A New Malware Threat Can Put Your Router at Risk

Written by
Matt Mone

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Yesterday, the FBI warned about a new major malware risk, called VPNFilter, which is estimated to have already infected half a million small business and home routers.

This new threat impacts some of the most popular router brands including: Netgear, TP-Link, Linksys, MicroTik, and QNAP network storage devices (see full list below). The malware can steal critical files from infected machines, wreak havoc on entire networks and has the possibility of knocking tens of thousands of computers offline.

Three quick tips to address the issue and protect your network:

1. Reboot your router and install new software patches – As an initial step, we recommend that you restart your router which removes part of the malware’s functionality. Next, lookup your router’s brand, model and serial number and download a patch directly from the manufacturer’s website. For step-by-step instructions on how to update your router’s firmware click here.

Links for how to update firmware for a specific manufacturer:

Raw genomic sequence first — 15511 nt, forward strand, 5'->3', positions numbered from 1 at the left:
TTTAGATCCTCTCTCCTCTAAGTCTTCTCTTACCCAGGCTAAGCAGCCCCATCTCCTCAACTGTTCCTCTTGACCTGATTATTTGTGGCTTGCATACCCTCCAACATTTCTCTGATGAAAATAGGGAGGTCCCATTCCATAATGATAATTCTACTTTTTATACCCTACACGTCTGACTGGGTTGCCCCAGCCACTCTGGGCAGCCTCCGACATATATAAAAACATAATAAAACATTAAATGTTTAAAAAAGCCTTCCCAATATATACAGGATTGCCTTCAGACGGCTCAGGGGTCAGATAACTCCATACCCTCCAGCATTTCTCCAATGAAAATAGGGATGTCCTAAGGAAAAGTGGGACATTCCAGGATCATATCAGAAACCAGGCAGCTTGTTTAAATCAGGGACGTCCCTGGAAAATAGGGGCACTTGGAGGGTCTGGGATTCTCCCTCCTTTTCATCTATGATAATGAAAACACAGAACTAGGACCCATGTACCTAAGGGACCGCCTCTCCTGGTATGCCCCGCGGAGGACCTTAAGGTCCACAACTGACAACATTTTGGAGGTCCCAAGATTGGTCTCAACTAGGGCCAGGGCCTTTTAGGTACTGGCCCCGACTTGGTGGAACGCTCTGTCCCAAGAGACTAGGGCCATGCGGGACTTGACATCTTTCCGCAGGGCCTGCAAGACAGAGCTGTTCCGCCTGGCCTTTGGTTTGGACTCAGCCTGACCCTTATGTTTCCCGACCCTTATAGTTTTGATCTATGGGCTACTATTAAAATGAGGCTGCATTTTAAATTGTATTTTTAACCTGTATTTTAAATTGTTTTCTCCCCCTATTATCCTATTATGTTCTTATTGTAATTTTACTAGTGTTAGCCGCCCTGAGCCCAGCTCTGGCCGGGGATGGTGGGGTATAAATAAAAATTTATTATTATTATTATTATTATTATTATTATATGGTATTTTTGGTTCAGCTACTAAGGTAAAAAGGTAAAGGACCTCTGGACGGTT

2. Change your router’s password, especially if you are still using the default password
Every router requires a username and password before you can access the settings. If you never changed this when you first configured the router, chances are the username is “admin” and the password is “admin” or “password.” For step-by-step instructions on how to change your password click here.

Links for how to change passwords for a specific manufacturer:

3. Disable the “remote management setting” – Most routers have a remote management feature that you will want to make sure if disabled on your router. Once you determine your login information and are able to access your advanced settings, click on the remote management tab to ensure that the check box for remote management is unchecked.

Applying these changes can be somewhat time consuming but it will ensure that you are not leaving your network vulnerable.

List of affected devices:

  • Linksys E1200
  • Linksys E2500
  • Linksys WRVS4400N
  • Mikrotik RouterOS for Cloud Core Routers: Versions 1016, 1036, and 1072
  • Netgear DGN2200
  • Netgear R6400
  • Netgear R7000
  • Netgear R8000
  • Netgear WNR1000
  • Netgear WNR2000
  • QNAP TS251
  • QNAP TS439 Pro
  • Other QNAP NAS devices running QTS software
  • TP-Link R600VPN

Have questions about this threat or want to learn more about how to protect your router? Contact us at insource@insourceservices.com or (781) 235-1490.